Marijuana Moment is a wire service assembled by Tom Angell, a marijuana legalization activist and journalist covering marijuana reform nationwide. The views expressed by Angell or Marijuana Moment are neither endorsed by the Globe nor do they reflect the Globe’s views on any subject area.
The New Hampshire Legislature is set to once again take up the issue of marijuana legalization this session — but this time, there’s a new strategy that lawmakers hope will overcome challenges they’ve previously faced.
A bill filed last week would allow adults 21 and older to possess and gift up to three-fourths an ounce of cannabis, and they could grow up to six plants. Missing from the legislation is a commercial sales element, which was intentionally left out to bolster its chances of passage.
That means the proposal would essentially mirror the current marijuana model of neighboring Vermont, which became the first state to enact a legal cannabis system through the Legislature in 2018. While there are no recreational marijuana shops in the state, adults are allowed to grow their own and possess it for personal use.
The new legislation in New Hampshire, which has eight sponsors, including three Republicans, has been referred to the House Criminal Justice and Public Safety Committee, where it’s scheduled to get a hearing on January 23.
“It’s a bipartisan bill, and we’re hoping to advance it through the House and through the Senate and to, at the very least, put an end to criminalizing the possession and cultivation of cannabis in New Hampshire,” Representative Renny Cushing, a cosponsor of the legislation who has previously been the chief sponsor of broader legalization bills, said in a phone interview Monday.
“We see this as an incremental step toward commercialization,” he said.
The text of the bill states that New Hampshire residents are in favor of reform, numerous states have enacted legal cannabis systems, and allowing adults to “cultivate their own limited supply of cannabis will provide them with an alternative to buying cannabis from illicit drug dealers.”
It also outlines penalties for violating the measure. For example, adults who possess marijuana in excess of the allowable amount will face a misdemeanor charge.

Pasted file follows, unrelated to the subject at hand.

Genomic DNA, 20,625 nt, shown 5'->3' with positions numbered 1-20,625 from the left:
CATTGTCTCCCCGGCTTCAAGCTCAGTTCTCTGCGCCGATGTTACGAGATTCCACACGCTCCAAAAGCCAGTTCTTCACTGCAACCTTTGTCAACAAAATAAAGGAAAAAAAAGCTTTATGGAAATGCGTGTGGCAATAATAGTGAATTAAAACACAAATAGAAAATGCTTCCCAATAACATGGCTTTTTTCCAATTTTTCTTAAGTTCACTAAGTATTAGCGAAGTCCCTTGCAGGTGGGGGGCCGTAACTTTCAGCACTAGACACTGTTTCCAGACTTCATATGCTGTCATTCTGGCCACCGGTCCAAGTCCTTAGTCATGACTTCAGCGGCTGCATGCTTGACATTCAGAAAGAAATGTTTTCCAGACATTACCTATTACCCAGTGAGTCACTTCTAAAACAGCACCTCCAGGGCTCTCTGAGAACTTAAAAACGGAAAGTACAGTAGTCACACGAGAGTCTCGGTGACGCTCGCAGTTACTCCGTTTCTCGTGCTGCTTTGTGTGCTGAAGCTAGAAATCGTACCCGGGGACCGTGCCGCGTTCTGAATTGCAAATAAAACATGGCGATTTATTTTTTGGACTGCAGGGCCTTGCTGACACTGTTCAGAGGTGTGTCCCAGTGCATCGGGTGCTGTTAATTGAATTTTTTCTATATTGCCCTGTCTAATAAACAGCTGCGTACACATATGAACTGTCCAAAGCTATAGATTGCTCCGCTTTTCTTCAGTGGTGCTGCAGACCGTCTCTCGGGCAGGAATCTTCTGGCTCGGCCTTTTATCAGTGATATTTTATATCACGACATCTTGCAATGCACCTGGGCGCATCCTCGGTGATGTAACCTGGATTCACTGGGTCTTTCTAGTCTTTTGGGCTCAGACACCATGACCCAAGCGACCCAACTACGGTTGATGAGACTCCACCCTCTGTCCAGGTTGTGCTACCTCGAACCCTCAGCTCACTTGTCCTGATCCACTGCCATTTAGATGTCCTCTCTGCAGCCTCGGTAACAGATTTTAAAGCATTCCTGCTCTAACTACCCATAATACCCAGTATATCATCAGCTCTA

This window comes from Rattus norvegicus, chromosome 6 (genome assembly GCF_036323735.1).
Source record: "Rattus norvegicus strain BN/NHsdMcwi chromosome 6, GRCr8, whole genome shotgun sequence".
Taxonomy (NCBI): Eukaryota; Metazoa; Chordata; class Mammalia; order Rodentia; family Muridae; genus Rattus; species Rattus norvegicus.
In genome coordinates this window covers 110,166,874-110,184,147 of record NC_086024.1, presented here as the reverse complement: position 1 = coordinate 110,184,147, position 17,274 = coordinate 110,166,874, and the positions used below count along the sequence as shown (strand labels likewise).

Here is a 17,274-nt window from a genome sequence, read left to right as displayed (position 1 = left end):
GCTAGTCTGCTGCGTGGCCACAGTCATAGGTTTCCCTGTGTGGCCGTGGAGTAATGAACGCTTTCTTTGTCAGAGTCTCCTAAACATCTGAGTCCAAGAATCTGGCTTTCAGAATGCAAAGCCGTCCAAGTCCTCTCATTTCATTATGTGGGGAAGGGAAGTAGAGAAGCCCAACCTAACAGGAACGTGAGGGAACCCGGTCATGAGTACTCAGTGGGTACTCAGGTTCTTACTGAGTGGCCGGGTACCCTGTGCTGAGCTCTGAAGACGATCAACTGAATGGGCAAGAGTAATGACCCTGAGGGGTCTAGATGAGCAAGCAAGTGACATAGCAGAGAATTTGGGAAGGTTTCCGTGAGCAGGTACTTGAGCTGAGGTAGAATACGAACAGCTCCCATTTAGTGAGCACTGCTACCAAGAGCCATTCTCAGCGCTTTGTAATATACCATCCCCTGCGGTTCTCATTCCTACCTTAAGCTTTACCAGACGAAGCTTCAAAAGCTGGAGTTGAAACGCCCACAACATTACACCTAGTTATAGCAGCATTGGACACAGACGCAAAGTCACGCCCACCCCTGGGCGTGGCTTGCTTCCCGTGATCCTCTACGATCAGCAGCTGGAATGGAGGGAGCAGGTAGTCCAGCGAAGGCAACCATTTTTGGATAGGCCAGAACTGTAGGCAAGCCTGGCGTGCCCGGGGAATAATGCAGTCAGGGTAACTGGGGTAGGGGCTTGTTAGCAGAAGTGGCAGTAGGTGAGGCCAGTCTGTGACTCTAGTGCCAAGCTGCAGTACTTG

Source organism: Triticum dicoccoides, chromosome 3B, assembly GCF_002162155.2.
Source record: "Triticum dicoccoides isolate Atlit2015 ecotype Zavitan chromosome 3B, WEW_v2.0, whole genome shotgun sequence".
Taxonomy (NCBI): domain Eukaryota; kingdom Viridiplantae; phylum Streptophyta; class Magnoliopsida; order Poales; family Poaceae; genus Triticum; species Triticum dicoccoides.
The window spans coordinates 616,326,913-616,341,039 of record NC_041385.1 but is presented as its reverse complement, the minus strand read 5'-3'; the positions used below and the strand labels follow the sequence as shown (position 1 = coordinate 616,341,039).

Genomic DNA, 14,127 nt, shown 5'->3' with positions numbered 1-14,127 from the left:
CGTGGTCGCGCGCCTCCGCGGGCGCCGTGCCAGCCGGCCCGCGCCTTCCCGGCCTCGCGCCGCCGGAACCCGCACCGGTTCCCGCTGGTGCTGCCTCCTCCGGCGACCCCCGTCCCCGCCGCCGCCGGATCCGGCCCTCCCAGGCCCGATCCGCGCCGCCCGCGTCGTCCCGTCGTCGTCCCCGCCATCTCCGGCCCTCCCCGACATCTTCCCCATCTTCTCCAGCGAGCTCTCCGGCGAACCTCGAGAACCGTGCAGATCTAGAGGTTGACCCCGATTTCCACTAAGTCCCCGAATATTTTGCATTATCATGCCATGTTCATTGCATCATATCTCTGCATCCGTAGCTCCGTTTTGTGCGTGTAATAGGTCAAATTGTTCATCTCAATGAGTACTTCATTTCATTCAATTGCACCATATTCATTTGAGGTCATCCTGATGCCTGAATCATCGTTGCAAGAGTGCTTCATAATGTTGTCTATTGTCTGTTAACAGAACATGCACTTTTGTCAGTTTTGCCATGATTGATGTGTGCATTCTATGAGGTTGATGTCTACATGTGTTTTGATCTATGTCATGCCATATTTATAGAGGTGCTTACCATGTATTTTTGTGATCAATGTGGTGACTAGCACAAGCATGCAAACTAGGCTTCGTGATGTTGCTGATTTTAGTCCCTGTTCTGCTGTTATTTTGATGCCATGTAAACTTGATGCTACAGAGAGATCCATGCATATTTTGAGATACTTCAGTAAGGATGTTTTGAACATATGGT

Because the legislation would not provide for commercial cannabis sales, advocates are hopeful that it will win over the support of legislators who opposed past reform efforts due to issues with provisions such as the tax rate on retail marijuana products.
“Our opponents have dug in very deeply on the concept of portraying any regulated sale of cannabis as being commercialization, the next Big Tobacco, all of the [Smart Approaches To Marijuana] talking points,” said Matt Simon, New England political director at the Marijuana Policy Project. “We wanted to get back to the basics of what’s really resonated in New Hampshire — the criminal justice reform, civil liberties type of arguments that adults should not be punished for using cannabis or growing a small amount of cannabis.”
“From the perspective of the goal being end prohibition, regulate and tax, it’s just another increment along the way,” he said. “But we’re looking at it as a very important goal in and of itself to stop punishing adults in New Hampshire for behavior that’s legal in every neighboring jurisdiction.”
It remains to be seen whether Governor Chris Sununu, who signed a modest decriminalization measure into law in 2017 but said he’d veto commercial legalization proposals, will be more amenable to the scaled-down approach.
Cushing said legislators “don’t know how the governor will respond” at this stage.
“In the past, he’s been opposed to it. But I think what we’re seeing is an evolution on the part of many people of their thinking when it comes to cannabis policy,” he said. “If the bill gets to his desk, we hope the governor would sign it — or perhaps the governor would just let the bill become law without his signature. But that’s still a few months to go.”
Simon pointed to Sununu’s veto of a medical cannabis homegrow bill last year as a “pretty clear indication that he may veto this bill as well.” However, advocates are “going to try to put it on his desk and make him have to make that decision.”
“The goal is to continue building consensus in the Legislature, trying to get to the point where we would have an opportunity to win this year, but we recognize that the odds are against winning this,” he said. “But it’s an election year so we’re going to try to pull off an upset.”
“I think the most important thing is that New Hampshire should not be an island of prohibition,” he added. “We’re literally surrounded by jurisdictions where it’s legal for adults to possess cannabis and there’s no justification whatsoever for the Live Free or Die State to be maintaining prohibition.”
A full tax-and-regulate marijuana legalization bill did pass the House of Representatives last year. But after receiving a hearing in the Senate Judiciary Committee, it ultimately stalled and died. That was one of several marijuana legalization measures that have advanced in the Legislature in recent sessions without having enough bicameral support to cross the finish line.
In Vermont, where the noncommercial legalization law has been in effect since July 2018, legislative leaders are working to add a system of regulated and tax sales and production in the 2020 session.